• Onshoring vs offshoring – the pandemic has also exposed the world’s risky dependence on vulnerable clusters in global supply chains. China, for example, accounts for about 50 to 70 percent of global demand for copper, iron ore, metallurgical coal, and nickel. We could see a massive restructuring as production and sourcing move closer to end-users and companies localise or regionalise their supply chains. Senator Marsha Blackburn in the US has already introduced bipartisan legislation to on-shore manufacturing, particularly pharma.
  • Contact-free economy – in the UK, we are seeing all stores taking e-money of one form or another. This could help create a boon for crypto and alternative e-money providers.
  • More government intervention – are we seeing the end of the liberal economic order and the consolidation of the move to economic nationalism which started with the economic collapse of 2008?  With the government extending loans the likes of which we haven’t seen since the late 1940s, is current government intervention a temporary affair, or will it have longer term repercussions? At least publicly, in the UK and in the US, the heads of government express a weariness of it. Time will show.
  • Redefining the future of work and consumption – the crisis has propelled new technology affecting all aspects of life, from e-commerce to remote-working and e-learning tools, including Alibaba’s DingTalk, WeChat Work, and Tencent Meeting. New working and shopping practices will probably become a permanent fixture of the next normal. COVID has changed technology but also how we consume, work and live because we have become aware and sensitive to global risks to health.

Fundamentally what we are pricing-in is the next pandemic for whilst COVID has a high death toll for vulnerable groups the fatality rate in other viruses– Middle East Respiratory Syndrome (MERS) has a 35% fatality rate, SARs 11%.  Whether these are real threats or not, it is this fear of further, repeated spikes in COVID as well as other viruses that will impact our planning.

What does all of this mean for family businesses?

Paradoxically, for family businesses this lockdown period has allowed for reflection and a review of strategy, operations scenario-planning as well as a review of family governance: the first few weeks of the lockdown saw many family offices and family governance advisors look at succession planning and wills for example. Having all the family members in one place has also allowed them to address issues of family constitutions, business operations and corporate governance.

What will be important moving forward through COVID is integration: how family purpose, investment, planning and the structures established need to be integrated for maximum efficiency and resilience. An alignment trend that we have seen in families and which will be accelerated will be how all assets – family businesses, investments and philanthropy – are harmonised through integrated operational governance frameworks.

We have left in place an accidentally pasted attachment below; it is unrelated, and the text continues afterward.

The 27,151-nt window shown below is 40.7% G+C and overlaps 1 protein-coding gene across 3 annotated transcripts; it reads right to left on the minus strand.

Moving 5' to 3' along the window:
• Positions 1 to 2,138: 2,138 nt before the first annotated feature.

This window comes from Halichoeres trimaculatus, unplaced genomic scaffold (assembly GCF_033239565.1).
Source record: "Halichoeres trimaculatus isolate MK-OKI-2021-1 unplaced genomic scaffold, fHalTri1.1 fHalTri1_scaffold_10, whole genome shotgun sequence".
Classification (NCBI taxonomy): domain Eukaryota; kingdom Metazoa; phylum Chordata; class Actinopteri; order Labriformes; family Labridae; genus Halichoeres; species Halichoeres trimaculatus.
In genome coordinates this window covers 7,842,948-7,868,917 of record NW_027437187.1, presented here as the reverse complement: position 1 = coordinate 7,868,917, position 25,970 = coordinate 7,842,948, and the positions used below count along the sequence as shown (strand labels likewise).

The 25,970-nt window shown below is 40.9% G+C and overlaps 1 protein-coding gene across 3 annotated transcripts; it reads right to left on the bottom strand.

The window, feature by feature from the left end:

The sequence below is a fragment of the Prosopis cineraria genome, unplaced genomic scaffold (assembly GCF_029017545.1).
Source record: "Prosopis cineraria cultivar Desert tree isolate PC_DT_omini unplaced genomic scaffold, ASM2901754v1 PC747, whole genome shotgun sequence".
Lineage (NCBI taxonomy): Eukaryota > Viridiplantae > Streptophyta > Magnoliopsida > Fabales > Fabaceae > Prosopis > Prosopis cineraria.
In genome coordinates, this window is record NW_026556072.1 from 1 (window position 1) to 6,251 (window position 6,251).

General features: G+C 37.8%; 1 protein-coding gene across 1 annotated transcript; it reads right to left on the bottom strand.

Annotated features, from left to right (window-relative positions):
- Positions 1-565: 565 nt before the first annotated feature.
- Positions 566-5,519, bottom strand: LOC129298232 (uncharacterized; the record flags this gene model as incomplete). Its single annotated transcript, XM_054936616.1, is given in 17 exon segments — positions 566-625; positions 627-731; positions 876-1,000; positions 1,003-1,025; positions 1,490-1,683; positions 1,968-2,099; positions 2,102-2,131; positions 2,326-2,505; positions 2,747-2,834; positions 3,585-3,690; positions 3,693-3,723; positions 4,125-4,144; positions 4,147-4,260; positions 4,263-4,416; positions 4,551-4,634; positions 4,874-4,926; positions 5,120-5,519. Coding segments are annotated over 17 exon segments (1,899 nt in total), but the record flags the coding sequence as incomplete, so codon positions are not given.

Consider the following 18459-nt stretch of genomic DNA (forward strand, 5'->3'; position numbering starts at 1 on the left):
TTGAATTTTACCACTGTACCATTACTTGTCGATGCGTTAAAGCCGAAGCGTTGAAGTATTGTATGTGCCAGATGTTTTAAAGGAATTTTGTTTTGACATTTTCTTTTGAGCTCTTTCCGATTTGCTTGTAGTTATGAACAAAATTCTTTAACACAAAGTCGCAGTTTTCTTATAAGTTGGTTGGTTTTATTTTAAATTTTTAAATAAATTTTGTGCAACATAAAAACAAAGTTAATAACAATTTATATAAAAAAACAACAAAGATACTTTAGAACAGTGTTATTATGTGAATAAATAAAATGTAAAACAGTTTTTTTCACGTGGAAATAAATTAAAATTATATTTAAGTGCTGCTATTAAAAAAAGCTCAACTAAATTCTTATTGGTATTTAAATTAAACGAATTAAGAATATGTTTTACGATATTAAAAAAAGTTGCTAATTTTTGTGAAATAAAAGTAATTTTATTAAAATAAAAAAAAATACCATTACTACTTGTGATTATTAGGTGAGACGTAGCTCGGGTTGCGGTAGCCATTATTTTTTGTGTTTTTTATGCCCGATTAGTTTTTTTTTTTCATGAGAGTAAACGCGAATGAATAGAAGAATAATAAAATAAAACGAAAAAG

This is particularly relevant with regard to the next generation who are more focused on technology as integral to their businesses (by our definition then, digital being built-in) and also put values first: sustainability is increasingly a central value, crossing through the family constitution, governance, the modus operandi of family business and the investment strategy for the family office or family investment professionals.

Effective frameworks of operational governance will encourage this COVID evolution of technology being central and integral to business and will thus place digitalisation central in strategy, operations, marketing, supply-chain management, expansion and risk management.

Family governance is responding also: we spoke recently with a family who are looking at how they deal with succession – the children are interested in tech, sustainability and alternative investments such as art; the premature death of the patriarch left this open to change and his son is moving rapidly to move away from oil and gas towards fin tech, entertainment and health-tech.

If 25 years ago, digitalisation was a new and misunderstood option, today it is being thrust upon businesses and private lives alike, with a force not experienced before. How much will it impact our personal and business relationships?

In a recent article, Sonia Livingstone (London School of Economics) discussed the potential consequences of families’ reliance on technology during the COVID-19 crisis. She concluded that life under lockdown has the potential to either hasten a digital future in which our lives are tracked and monetised in unprecedented ways, or make the public more aware of such risks and thus resistant to all things digital.

If there is a hesitation as to its impact on our social interactions, when it comes to the business arena, there is little doubt that businesses who hadn’t embraced a built-in digitalisation, will be working at full speed to catch up.  That’s the extent to which integrated digitalisation is tied to robust operational and family governance and ultimately, business survival.